However, increasingly, domestic water operators are entering the market in Middle Income Countries (e.g. Brazil, Colombia, Malaysia, and China).

Opposition to water privatization

Privatization proposals in key public service sectors such as water and electricity are often strongly opposed. Opponents may include political parties, civil society groups, and wide groups of citizenry. Opposition to privatization includes fear that giving multinational corporations control over the necessities of life would be disadvantageous; that as a result profits would be valued over service, and expensive centralized projects will be undertaken to the exclusion (of even outlawing) of small wells or rain water collection. Past and current water privatization regimes and proposals have denied peoples' rights to collect rain water.

According to PSIRU, a research unit at the University of Greenwich, this has been the case in England and Wales.[12] Usually campaigns involve demonstrations and political means. Those disadvantaged by water privatization have revolted in protest (e.g. Cochabamba Riots of 2000 in Bolivia). Other recent examples include Ghana and Uruguay (2004). In the latter case a civil-society-initiated referendum banning water privatization was passed in October 2004. A law banning privatization of public water supply was also passed in the Netherlands in September 2004, with broad cross-party support.

See also


  1. ^ Antonio Estache (World Bank and ECARES, Université Libre de Bruxelles), Sergio Perelman (CREPP, Université de Liège), Lourdes Trujillo (DAEA, Universidad de Las Palmas de Gran Canaria): [ World Bank Infrastructure Performance and Reform in Developing and Transition Economies: Evidence from a Survey of Productivity Measures], World Bank Policy Research Working Paper 3514, February 2005, p. 21
  2. ^ a b c d Private Water Saves Lives, Fredrik Segerfeldt, Financial Times, August 25, 2005
  3. ^ World Bank / Public-Private Infrastructure Advisory Facility:Public-Private Partnerships for Urban Water Utilities: A Review of Experiences in Developing Countries, by Philippe Marin, 2009, Overview, p. 6-7
  4. ^ World Bank / Public-Private Infrastructure Advisory Facility:Public-Private Partnerships for Urban Water Utilities: A Review of Experiences in Developing Countries, by Philippe Marin, 2009, Overview, p. 6-7
  5. ^ a b Hong Kong WTO Special, CFD Bulletin, Dec 2005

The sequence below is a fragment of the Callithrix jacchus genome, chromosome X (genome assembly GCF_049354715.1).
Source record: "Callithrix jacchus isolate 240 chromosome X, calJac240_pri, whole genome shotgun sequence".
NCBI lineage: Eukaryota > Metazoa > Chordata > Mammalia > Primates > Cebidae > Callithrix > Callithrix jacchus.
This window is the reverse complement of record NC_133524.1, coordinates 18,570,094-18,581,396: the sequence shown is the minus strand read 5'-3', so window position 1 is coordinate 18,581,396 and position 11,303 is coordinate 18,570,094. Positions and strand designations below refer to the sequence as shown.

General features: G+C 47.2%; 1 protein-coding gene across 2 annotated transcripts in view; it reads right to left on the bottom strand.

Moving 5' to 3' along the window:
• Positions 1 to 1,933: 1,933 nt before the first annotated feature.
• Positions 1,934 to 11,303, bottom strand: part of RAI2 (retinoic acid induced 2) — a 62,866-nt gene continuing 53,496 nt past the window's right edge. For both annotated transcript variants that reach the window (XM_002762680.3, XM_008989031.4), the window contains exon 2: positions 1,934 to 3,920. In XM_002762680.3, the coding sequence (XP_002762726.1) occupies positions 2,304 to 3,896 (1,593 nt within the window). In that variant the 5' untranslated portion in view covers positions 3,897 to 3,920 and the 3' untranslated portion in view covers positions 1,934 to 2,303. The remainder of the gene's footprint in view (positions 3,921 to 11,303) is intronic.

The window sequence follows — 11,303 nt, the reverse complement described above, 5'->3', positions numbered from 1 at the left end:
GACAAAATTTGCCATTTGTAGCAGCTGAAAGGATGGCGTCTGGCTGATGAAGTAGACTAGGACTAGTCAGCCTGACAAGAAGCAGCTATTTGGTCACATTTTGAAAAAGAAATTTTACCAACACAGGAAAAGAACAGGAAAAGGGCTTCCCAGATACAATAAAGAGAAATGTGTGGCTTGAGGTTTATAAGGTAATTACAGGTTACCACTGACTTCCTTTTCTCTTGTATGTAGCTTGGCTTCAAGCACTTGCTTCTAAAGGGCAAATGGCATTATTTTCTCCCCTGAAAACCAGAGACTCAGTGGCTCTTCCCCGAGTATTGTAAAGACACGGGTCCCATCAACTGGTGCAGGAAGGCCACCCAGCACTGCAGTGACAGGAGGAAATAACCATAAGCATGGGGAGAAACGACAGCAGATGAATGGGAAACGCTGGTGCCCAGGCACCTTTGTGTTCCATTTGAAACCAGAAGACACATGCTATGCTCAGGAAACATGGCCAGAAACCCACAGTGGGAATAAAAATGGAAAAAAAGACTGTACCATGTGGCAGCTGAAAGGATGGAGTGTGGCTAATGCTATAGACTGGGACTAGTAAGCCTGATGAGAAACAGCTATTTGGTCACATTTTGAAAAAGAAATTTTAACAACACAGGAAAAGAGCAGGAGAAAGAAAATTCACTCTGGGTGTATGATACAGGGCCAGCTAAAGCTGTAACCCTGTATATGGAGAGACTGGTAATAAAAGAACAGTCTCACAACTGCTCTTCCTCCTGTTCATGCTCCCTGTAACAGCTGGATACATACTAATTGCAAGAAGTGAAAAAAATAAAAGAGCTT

6. ^ Water privatization and regulation in England and Wales, by Caroline van den Berg 1997
  7. ^ Colin Robinson: A 'crisis'in water? The wrong sort of privatisation, Economic Affairs, Volume 18 Issue 2, June 1998, Pages 25 - 29
  8. ^ THE CORPORATION, documentary, (part 18 of 23) "Expansion Plan."
  9. ^ Public Citizen - press room: "The World Bank’s water conference comes just weeks after the announcement by a secret World Bank trade tribunal that it would not allow the public or media to participate in or even witness proceedings in which Bechtel is suing the government and people of Bolivia for $25 million. The panel, whose chair was appointed by World Bank President James Wolfensohn, rejected a petition calling for an opening of the case, endorsed by more than 300 citizens groups from more than 43 countries. (Click here to view a release issued by the petitioners at the time of the decision.)"
  10. ^ Earthjustice - news: "The President of the tribunal arbitrating the case responded last week to a petition filed by Oscar Olivera and a coalition of other Bolivian citizens and public interest organizations seeking to participate in the case. (View the petition) The President's letter asserted that the tribunal had no power to permit affected citizens to participate, a stance inconsistent with other arbitral tribunals and U.S. courts, where interested parties are regularly allowed to submit "friend of the court" briefs. The letter also indicated the tribunal's rejection of the groups' requests that documents and hearings in the case be open to the public. (View the letter denying access) The tribunal has one member appointed by AdT, one appointed by the Bolivian government, and a third – the tribunal's president – appointed by the President of the World Bank. "The panel explicitly rejected all of our requests for public participation in this closed-door process," said Martin Wagner, an attorney for the US-based law firm, Earthjustice. "It is inexcusable that a panel considering an issue as fundamental as the right to water should be able to exclude the very people whose rights will be affected by the case."
  11. ^ Olivera.pdf at
  12. ^ PSIRU on UK water privatization (Microsoft Word format).


Further reading

External links